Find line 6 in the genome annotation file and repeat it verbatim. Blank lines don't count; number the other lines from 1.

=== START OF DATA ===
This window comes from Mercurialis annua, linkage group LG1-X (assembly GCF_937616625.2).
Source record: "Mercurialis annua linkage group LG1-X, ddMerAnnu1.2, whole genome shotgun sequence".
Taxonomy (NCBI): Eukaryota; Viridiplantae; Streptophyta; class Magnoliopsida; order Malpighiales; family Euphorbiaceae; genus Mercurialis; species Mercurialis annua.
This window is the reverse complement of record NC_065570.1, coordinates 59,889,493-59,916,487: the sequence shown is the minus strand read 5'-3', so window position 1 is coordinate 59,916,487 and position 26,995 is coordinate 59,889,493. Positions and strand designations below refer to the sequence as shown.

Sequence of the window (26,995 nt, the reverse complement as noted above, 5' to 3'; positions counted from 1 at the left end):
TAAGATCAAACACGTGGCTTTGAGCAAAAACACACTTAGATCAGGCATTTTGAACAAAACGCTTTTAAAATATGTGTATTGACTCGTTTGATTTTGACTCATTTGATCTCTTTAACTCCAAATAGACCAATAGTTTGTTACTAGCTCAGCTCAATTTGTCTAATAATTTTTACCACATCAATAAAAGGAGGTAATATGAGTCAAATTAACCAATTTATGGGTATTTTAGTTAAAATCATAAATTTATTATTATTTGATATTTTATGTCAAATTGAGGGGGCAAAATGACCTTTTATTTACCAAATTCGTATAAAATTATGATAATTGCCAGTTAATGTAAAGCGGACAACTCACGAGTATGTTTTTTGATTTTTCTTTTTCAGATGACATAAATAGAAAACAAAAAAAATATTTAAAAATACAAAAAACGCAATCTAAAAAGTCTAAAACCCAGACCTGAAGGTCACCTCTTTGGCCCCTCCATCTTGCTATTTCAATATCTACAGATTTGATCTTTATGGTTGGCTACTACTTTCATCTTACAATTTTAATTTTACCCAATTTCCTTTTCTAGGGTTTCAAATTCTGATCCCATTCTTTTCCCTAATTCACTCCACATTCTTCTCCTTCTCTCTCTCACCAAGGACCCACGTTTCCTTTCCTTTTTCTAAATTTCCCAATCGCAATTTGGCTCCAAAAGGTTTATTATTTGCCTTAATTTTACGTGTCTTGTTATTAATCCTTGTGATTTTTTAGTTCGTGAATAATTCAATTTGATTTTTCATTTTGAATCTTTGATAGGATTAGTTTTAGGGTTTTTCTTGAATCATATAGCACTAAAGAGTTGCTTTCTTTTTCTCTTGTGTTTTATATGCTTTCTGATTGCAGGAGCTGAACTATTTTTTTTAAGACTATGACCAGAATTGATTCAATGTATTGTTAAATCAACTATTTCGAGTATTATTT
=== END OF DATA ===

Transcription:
TAAGATCAAACACGTGGCTTTGAGCAAAAACACACTTAGATCAGGCATTTTGAACAAAACGCTTTTAAAATATGTGTATTGACTCGTTTGATTTTGACTCATTTGATCTCTTTAACTCCAAATAGACCAATAGTTTGTTACTAGCTCAGCTCAATTTGTCTAATAATTTTTACCACATCAATAAAAGGAGGTAATATGAGTCAAATTAACCAATTTATGGGTATTTTAGTTAAAATCATAAATTTATTATTATTTGATATTTTATGTCAAATTGAGGGGGCAAAATGACCTTTTATTTACCAAATTCGTATAAAATTATGATAATTGCCAGTTAATGTAAAGCGGACAACTCACGAGTATGTTTTTTGATTTTTCTTTTTCAGATGACATAAATAGAAAACAAAAAAAATATTTAAAAATACAAAAAACGCAATCTAAAAAGTCTAAAACCCAGACCTGAAGGTCACCTCTTTGGCCCCTCCATCTTGCTATTTCAATATCTACAGATTTGATCTTTATGGTTGGCTACTACTTTCATCTTACAATTTTAATTTTACCCAATTTCCTTTTCTAGGGTTTCAAATTCTGATCCCATTCTTTTCCCTAATTCACTCCACATTCTTCTCCTTCTCTCTCTCACCAAGGACCCACGTTTCCTTTCCTTTTTCTAAATTTCCCAATCGCAATTTGGCTCCAAAAGGTTTATTATTTGCCTTAATTTTACGTGTCTTGTTATTAATCCTTGTGATTTTTTAGTTCGTGAATAATTCAATTTGATTTTTCATTTTGAATCTTTGATAGGATTAGTTTTAGGGTTTTTCTTGAATCATATAGCACTAAAGAGTTGCTTTCTTTTTCTCTTGTGTTTTATATGCTTTCTGATTGCAGGAGCTGAACTATTTTTTTTAAGACTATGACCAGAATTGATTCAATGTATTGTTAAATCAACTATTTCGAGTATTATTT